• Add a pause option (easiest is when pressing A during a game)
  • Add a more complex Title screen and End Screens
  • Add a “net” line down the middle.
  • Add an ability to adjust the paddle size (this will probably also require adjusting the AI sensitivity to make the game winnable)
  • Add the ability to select how many wins are needed to win
  • Make the game a bit better by offsetting the ball starting location after scoring.
  • Make the game a bit better by starting the paddles in the middle (The AI tends to miss the first 2-3 shots right out of the gate otherwise)
  • These last couple will need to be added to the title screen.

Anyway, My finished code can be found here.

I’m pretty happy with the result. I’m looking a bit into how to embed these games into my website here, or on my page. Until then you’ll need an Arduboy to actually run the code.

I’m not sure what I want to do next yet. I may make a go at building a simple Tic-Tac-Toe game, from scratch, just to have a simple project to test my coding chops without using a Tutorial as a base. After that, I am thinking of remaking one of the first games I ever made, a simple text based RPG I had made back in High School called Dragon Quest.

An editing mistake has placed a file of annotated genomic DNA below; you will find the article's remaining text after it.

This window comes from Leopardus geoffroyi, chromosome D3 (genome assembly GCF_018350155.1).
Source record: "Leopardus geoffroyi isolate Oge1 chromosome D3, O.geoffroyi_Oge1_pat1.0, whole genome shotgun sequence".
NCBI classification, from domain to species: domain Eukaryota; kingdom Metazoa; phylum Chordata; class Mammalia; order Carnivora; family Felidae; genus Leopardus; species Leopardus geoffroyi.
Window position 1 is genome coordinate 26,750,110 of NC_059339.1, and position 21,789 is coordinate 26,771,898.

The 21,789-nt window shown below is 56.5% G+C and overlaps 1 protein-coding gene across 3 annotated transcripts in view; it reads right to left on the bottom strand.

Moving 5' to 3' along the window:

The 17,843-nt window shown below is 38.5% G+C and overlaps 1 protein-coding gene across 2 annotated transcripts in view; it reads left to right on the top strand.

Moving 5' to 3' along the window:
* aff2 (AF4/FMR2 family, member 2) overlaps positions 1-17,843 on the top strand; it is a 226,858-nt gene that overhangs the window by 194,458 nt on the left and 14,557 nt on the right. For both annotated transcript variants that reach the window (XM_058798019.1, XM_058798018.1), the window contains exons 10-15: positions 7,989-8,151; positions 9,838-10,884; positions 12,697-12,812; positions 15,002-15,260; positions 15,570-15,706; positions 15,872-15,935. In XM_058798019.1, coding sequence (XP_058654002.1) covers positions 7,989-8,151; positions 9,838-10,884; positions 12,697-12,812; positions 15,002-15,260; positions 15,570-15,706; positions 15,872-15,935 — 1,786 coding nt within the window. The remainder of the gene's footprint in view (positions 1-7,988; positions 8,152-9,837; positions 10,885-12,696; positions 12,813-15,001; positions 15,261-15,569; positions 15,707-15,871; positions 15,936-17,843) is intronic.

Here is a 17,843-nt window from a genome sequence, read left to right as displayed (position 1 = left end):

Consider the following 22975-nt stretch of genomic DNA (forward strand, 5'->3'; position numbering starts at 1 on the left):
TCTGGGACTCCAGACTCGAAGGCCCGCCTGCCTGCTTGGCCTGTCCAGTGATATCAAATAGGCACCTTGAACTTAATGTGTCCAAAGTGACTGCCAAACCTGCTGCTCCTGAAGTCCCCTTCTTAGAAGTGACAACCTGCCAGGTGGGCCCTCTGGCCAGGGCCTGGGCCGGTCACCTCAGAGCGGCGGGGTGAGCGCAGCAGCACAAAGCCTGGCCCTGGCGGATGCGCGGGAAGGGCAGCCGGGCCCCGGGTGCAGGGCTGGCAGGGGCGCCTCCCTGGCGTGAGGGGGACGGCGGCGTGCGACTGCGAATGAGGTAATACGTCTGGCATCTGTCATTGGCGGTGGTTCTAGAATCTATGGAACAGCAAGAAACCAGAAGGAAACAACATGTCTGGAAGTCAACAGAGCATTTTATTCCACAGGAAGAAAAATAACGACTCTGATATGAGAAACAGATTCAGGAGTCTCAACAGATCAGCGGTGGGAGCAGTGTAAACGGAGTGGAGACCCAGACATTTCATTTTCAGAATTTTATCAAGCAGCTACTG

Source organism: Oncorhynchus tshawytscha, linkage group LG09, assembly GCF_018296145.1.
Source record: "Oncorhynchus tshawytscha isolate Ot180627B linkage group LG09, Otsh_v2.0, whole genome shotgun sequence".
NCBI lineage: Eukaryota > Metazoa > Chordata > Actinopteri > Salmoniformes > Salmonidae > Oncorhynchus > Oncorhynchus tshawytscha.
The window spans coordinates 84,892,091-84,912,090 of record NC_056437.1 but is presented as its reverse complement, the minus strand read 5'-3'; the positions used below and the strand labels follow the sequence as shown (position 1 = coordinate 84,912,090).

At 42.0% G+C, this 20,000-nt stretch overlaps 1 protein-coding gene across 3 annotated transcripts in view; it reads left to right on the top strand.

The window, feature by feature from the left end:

Dragon Quest was vaguely based on Dragon Warrior, which at the time, I didn’t know was actually called Dragon Quest in Japan. The game itself wasn’t actually anything LIKE Dragon Warrior though, it just, was fantasy based, and had Dragons, and the name “Dragon Warrior” was taken. (and like I said, I didn’t know at the time Dragon Quest was ALSO taken, by Dragon Warrior). That game, would be well suited to remake for the Arduboy though as it too was for a simple 2 color platform, I had built it on my TI-85 Calculator. Unfortunately, I don’t have any of the code from it. A lot of people in school had gotten copies of it on their own calculators, and Iw ould get copies back after school forced my calculator to be wiped for tests, to prevent cheating. Also, my calculator is 25 years old now, so the memory has more than wiped itself. I did eventually get a TI-85 data cable, but not in time to save my RPG game code. But I still have a basic idea of how the game worked.